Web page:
An examination of the effects of mentoring on social and institutional isolation
This dissertation examines some of the more subjective aspects of individuals' experiences of isolation within the context of racialized and gendered work organizations. This research develops two constructs--institutional and social isolation--and attempts to ascertain the extent to which racial and gender groups experience isolation similarly. Other attitudes, such as intent to turnover, affective commitment, and alienation, are analyzed with respect to feelings of isolation for these groups. Finally, because current thinking has advocated the use of organizational interventions, such as mentoring programs, to ameliorate individuals' feelings of separateness within the organization, the relationship of mentoring to the aforementioned constructs was examined for its usefulness in understanding similarities and differences between these groups.
This research extends previous work by providing support for new conceptualizations of social isolation and isolation. It extends work done by Nkomio and Cox (1990) and others who found that individuals who had achieved some objective measures of success in organizations, still did not feel, subjectively, as if they were a part of the organization. Thus, the use of these isolation constructs will expand our knowledge of organizational processes in examining groups based on gender and race/ethnicity.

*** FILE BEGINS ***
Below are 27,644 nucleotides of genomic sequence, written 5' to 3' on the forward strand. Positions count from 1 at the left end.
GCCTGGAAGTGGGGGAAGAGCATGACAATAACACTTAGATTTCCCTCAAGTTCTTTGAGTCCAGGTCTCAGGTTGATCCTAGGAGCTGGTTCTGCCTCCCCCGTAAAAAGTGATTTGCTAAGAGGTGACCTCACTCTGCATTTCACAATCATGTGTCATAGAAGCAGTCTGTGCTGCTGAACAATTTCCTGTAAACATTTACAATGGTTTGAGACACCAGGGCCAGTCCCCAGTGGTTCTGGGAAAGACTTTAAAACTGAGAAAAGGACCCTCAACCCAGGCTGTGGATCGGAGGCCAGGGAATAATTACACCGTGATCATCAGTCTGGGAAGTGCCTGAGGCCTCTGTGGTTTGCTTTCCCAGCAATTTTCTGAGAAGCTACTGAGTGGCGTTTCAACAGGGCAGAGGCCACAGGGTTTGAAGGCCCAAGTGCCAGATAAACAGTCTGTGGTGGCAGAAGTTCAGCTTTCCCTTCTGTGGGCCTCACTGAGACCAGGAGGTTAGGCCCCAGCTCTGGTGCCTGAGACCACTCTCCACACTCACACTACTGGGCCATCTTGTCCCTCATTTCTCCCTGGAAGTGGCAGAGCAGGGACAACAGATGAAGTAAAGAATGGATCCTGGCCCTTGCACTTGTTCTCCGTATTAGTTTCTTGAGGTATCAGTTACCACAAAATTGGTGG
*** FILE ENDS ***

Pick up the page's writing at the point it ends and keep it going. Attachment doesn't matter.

The results indicate that isolation docs exist on two dimensions: institutional isolation and social isolation. Asian-Americans have higher levels of institutional isolation, and African-Americans have higher levels of social isolation than any other group. Females experience higher levels of social isolation--but not institutional isolation--than males. There are some differences when race and gender are examined simultaneously in levels of experienced institutional and social isolation. Younger faculty feel more institutionally and socially isolated than older faculty. There is no significant effect of the presence of mentoring on institutional or social isolation; nor is there differential access to mentoring relationships by race. However, females enter mentoring relationships in greater proportions than males. There are also effects from cross-racial mentoring relationships. Finally, there are no significant differences, by race or gender, in the levels of affective organizational commitment or intent to turnover.